Rising Wet Bulb Temperatures Could Make Parts Of Asia, Middle East, Africa, & South America Uninhabitable For Humans

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Rising humidity levels will greatly increase and worsen the effects of rising temperatures on people in many parts of the world — up to the point of precluding the possibility for survival in the regions in question — according to a new study from the Earth Institute at Columbia University.

To be more particular, heat + humidity remain underestimated by those looking to prepare for further climate warming — with the reality being that productivity in many regions will be greatly impacted over just the coming decades.

Map by Ethan Coffel

The areas mots likely to severely impacted, according to the new study, are: the southeastern US, the Amazon, northern India, eastern China, western and central Africa, and portions of the Middle East.

“The conditions we’re talking about basically never occur now — people in most places have never experienced them,” explained lead study author Ethan Coffel, of Columbia’s Lamont-Doherty Earth Observatory.

“Failure to adopt both mitigation and adaptation measures is likely to result in suffering, economic damage, and increased heat-related mortality.”

Reuters provides more: “Current and projected ‘wet bulb’ temperatures — which reflect the combined effects of heat and humidity — found that by the 2070s, high wet-bulb readings that now occur maybe once a year could prevail 100–250 days of the year in some parts.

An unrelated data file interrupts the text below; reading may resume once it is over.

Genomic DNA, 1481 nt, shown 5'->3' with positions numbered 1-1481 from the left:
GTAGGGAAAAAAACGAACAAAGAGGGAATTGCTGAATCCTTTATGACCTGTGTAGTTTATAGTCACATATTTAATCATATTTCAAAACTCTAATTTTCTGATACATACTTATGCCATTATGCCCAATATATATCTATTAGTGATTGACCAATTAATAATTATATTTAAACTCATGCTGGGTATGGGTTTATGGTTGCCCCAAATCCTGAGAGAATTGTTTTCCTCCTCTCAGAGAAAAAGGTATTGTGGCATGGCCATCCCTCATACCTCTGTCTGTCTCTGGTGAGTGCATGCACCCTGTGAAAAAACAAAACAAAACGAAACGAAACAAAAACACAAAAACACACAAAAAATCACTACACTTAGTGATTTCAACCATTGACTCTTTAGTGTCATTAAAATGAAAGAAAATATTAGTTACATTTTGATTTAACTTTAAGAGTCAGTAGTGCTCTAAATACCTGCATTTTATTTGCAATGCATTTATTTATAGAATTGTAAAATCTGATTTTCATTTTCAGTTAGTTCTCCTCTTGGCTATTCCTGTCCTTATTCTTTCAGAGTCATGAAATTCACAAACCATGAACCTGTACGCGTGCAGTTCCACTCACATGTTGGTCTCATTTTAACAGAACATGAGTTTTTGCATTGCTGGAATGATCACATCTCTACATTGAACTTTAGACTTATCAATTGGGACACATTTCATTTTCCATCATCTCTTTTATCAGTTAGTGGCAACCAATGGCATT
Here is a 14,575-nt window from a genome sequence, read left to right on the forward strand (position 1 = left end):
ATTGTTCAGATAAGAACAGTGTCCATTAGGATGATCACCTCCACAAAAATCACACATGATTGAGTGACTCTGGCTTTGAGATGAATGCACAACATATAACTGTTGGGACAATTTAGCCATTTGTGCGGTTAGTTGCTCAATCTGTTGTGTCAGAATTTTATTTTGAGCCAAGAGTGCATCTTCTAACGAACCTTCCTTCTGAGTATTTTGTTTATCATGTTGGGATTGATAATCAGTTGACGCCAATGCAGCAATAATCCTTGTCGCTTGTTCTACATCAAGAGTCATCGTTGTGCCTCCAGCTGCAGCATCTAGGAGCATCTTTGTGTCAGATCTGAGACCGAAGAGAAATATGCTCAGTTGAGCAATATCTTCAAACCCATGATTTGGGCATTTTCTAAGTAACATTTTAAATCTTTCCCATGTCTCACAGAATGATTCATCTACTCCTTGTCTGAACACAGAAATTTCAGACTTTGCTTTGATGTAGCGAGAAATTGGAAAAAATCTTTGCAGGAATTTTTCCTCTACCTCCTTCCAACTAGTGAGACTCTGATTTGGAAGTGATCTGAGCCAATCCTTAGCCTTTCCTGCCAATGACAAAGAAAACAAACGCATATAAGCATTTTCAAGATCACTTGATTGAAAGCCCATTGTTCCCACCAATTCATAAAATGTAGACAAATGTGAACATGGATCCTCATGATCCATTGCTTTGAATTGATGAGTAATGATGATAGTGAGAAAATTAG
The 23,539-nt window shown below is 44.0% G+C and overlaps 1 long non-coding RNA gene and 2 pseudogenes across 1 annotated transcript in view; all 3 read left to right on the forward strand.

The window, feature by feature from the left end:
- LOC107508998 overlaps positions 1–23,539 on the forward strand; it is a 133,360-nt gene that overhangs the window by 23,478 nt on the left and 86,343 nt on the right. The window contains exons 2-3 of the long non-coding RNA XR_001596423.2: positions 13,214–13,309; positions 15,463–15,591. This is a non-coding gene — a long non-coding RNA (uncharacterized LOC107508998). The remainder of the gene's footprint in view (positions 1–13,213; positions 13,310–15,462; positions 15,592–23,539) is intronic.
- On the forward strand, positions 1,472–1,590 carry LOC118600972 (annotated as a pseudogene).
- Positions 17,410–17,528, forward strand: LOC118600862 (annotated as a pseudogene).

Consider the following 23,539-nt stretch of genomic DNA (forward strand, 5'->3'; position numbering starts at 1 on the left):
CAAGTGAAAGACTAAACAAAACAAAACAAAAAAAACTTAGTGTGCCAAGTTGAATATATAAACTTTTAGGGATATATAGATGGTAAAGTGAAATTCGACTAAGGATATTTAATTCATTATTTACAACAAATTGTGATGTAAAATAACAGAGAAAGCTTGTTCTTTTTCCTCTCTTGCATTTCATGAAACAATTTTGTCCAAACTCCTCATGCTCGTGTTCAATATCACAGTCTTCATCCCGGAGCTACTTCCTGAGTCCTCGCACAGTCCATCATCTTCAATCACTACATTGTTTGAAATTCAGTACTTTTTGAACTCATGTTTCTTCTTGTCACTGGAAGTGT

“Rising temperatures may make low-latitude developing nations in the Asian subcontinent, the Middle East, Africa, and South America practically uninhabitable during the summer months, another report earlier this year noted. With muggy heat, the air is already heavy with moisture, so sweat stops evaporating, halting a process to cool the body. If there is no air conditioning, organs strain and can start to fail.

“This can lead to lethargy, sickness and, in the worst conditions, death, according to the new study.”

“It’s not just about the heat … it’s about how many people are poor, how many are old, who has to go outside to work, who has air conditioning,” stated Alex de Sherbinin at Columbia’s Center for International Earth Science Information Network.

Well, perhaps, but what it’s even more about is the ability of such conditions to effectively end agricultural activity in the regions in question — which is something that would (or will) have a profound effect on every single person in the now “globalized” world.

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James Ayre

James Ayre's background is predominantly in geopolitics and history, but he has an obsessive interest in pretty much everything. After an early life spent in the Imperial Free City of Dortmund, James followed the river Ruhr to Cofbuokheim, where he attended the University of Astnide. And where he also briefly considered entering the coal mining business. He currently writes for a living, on a broad variety of subjects, ranging from science, to politics, to military history, to renewable energy.

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